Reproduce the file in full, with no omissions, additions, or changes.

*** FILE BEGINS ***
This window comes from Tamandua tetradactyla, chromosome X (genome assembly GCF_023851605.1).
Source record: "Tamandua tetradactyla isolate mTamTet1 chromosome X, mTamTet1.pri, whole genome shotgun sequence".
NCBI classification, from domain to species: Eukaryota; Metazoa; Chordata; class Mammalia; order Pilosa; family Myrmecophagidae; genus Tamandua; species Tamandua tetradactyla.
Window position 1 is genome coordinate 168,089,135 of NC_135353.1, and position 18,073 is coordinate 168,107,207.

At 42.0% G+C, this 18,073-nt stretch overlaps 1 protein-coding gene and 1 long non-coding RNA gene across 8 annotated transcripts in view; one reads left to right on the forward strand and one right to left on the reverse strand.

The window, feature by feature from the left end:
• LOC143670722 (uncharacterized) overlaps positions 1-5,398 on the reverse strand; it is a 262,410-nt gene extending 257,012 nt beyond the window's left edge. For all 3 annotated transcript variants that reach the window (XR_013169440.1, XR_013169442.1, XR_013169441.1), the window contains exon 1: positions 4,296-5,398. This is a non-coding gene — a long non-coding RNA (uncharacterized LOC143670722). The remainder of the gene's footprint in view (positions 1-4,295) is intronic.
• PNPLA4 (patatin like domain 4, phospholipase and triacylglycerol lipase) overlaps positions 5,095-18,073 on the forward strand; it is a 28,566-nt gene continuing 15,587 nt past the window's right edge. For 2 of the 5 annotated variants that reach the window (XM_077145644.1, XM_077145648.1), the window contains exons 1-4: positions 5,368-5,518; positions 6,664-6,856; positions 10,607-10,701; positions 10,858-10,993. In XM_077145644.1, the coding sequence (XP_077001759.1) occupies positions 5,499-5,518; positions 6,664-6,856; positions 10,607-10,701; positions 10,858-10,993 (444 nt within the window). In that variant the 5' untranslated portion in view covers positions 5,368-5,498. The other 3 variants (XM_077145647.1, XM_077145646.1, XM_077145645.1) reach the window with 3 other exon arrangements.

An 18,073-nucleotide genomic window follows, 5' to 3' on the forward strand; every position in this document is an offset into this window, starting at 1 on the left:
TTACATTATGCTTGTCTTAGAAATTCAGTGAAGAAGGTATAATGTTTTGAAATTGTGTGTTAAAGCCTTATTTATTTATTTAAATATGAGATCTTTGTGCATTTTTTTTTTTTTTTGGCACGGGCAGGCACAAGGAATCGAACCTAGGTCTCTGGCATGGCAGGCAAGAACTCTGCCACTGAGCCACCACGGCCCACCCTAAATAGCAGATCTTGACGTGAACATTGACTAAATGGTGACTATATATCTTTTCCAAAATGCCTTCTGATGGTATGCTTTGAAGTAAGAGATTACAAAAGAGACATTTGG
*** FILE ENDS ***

This window comes from Tamandua tetradactyla, chromosome X (genome assembly GCF_023851605.1).
Source record: "Tamandua tetradactyla isolate mTamTet1 chromosome X, mTamTet1.pri, whole genome shotgun sequence".
NCBI classification, from domain to species: Eukaryota; Metazoa; Chordata; class Mammalia; order Pilosa; family Myrmecophagidae; genus Tamandua; species Tamandua tetradactyla.
Window position 1 is genome coordinate 168,089,135 of NC_135353.1, and position 18,073 is coordinate 168,107,207.

At 42.0% G+C, this 18,073-nt stretch overlaps 1 protein-coding gene and 1 long non-coding RNA gene across 8 annotated transcripts in view; one reads left to right on the forward strand and one right to left on the reverse strand.

The window, feature by feature from the left end:
• LOC143670722 (uncharacterized) overlaps positions 1-5,398 on the reverse strand; it is a 262,410-nt gene extending 257,012 nt beyond the window's left edge. For all 3 annotated transcript variants that reach the window (XR_013169440.1, XR_013169442.1, XR_013169441.1), the window contains exon 1: positions 4,296-5,398. This is a non-coding gene — a long non-coding RNA (uncharacterized LOC143670722). The remainder of the gene's footprint in view (positions 1-4,295) is intronic.
• PNPLA4 (patatin like domain 4, phospholipase and triacylglycerol lipase) overlaps positions 5,095-18,073 on the forward strand; it is a 28,566-nt gene continuing 15,587 nt past the window's right edge. For 2 of the 5 annotated variants that reach the window (XM_077145644.1, XM_077145648.1), the window contains exons 1-4: positions 5,368-5,518; positions 6,664-6,856; positions 10,607-10,701; positions 10,858-10,993. In XM_077145644.1, the coding sequence (XP_077001759.1) occupies positions 5,499-5,518; positions 6,664-6,856; positions 10,607-10,701; positions 10,858-10,993 (444 nt within the window). In that variant the 5' untranslated portion in view covers positions 5,368-5,498. The other 3 variants (XM_077145647.1, XM_077145646.1, XM_077145645.1) reach the window with 3 other exon arrangements.

An 18,073-nucleotide genomic window follows, 5' to 3' on the forward strand; every position in this document is an offset into this window, starting at 1 on the left:
TTACATTATGCTTGTCTTAGAAATTCAGTGAAGAAGGTATAATGTTTTGAAATTGTGTGTTAAAGCCTTATTTATTTATTTAAATATGAGATCTTTGTGCATTTTTTTTTTTTTTTGGCACGGGCAGGCACAAGGAATCGAACCTAGGTCTCTGGCATGGCAGGCAAGAACTCTGCCACTGAGCCACCACGGCCCACCCTAAATAGCAGATCTTGACGTGAACATTGACTAAATGGTGACTATATATCTTTTCCAAAATGCCTTCTGATGGTATGCTTTGAAGTAAGAGATTACAAAAGAGACATTTGG